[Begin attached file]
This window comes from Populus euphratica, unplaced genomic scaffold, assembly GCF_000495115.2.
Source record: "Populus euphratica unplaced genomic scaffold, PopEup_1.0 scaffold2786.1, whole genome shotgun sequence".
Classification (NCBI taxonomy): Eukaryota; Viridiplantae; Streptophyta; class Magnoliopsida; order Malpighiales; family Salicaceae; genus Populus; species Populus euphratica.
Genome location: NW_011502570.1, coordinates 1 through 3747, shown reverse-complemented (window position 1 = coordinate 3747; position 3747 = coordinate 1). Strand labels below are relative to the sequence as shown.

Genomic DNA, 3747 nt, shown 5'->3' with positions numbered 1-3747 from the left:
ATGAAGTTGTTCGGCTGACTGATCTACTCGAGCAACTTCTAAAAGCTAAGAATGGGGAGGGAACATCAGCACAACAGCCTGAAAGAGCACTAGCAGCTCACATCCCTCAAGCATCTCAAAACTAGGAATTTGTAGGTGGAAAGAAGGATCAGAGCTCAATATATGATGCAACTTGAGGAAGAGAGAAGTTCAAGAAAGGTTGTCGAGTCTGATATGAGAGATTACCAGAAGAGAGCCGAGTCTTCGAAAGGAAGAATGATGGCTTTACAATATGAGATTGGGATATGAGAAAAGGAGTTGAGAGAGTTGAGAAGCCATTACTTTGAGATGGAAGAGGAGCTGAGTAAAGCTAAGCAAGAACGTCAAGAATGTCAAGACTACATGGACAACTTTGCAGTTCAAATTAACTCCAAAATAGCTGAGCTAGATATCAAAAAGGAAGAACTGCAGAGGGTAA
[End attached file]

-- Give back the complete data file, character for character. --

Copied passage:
This window comes from Populus euphratica, unplaced genomic scaffold, assembly GCF_000495115.2.
Source record: "Populus euphratica unplaced genomic scaffold, PopEup_1.0 scaffold2786.1, whole genome shotgun sequence".
Classification (NCBI taxonomy): Eukaryota; Viridiplantae; Streptophyta; class Magnoliopsida; order Malpighiales; family Salicaceae; genus Populus; species Populus euphratica.
Genome location: NW_011502570.1, coordinates 1 through 3747, shown reverse-complemented (window position 1 = coordinate 3747; position 3747 = coordinate 1). Strand labels below are relative to the sequence as shown.

Genomic DNA, 3747 nt, shown 5'->3' with positions numbered 1-3747 from the left:
ATGAAGTTGTTCGGCTGACTGATCTACTCGAGCAACTTCTAAAAGCTAAGAATGGGGAGGGAACATCAGCACAACAGCCTGAAAGAGCACTAGCAGCTCACATCCCTCAAGCATCTCAAAACTAGGAATTTGTAGGTGGAAAGAAGGATCAGAGCTCAATATATGATGCAACTTGAGGAAGAGAGAAGTTCAAGAAAGGTTGTCGAGTCTGATATGAGAGATTACCAGAAGAGAGCCGAGTCTTCGAAAGGAAGAATGATGGCTTTACAATATGAGATTGGGATATGAGAAAAGGAGTTGAGAGAGTTGAGAAGCCATTACTTTGAGATGGAAGAGGAGCTGAGTAAAGCTAAGCAAGAACGTCAAGAATGTCAAGACTACATGGACAACTTTGCAGTTCAAATTAACTCCAAAATAGCTGAGCTAGATATCAAAAAGGAAGAACTGCAGAGGGTAA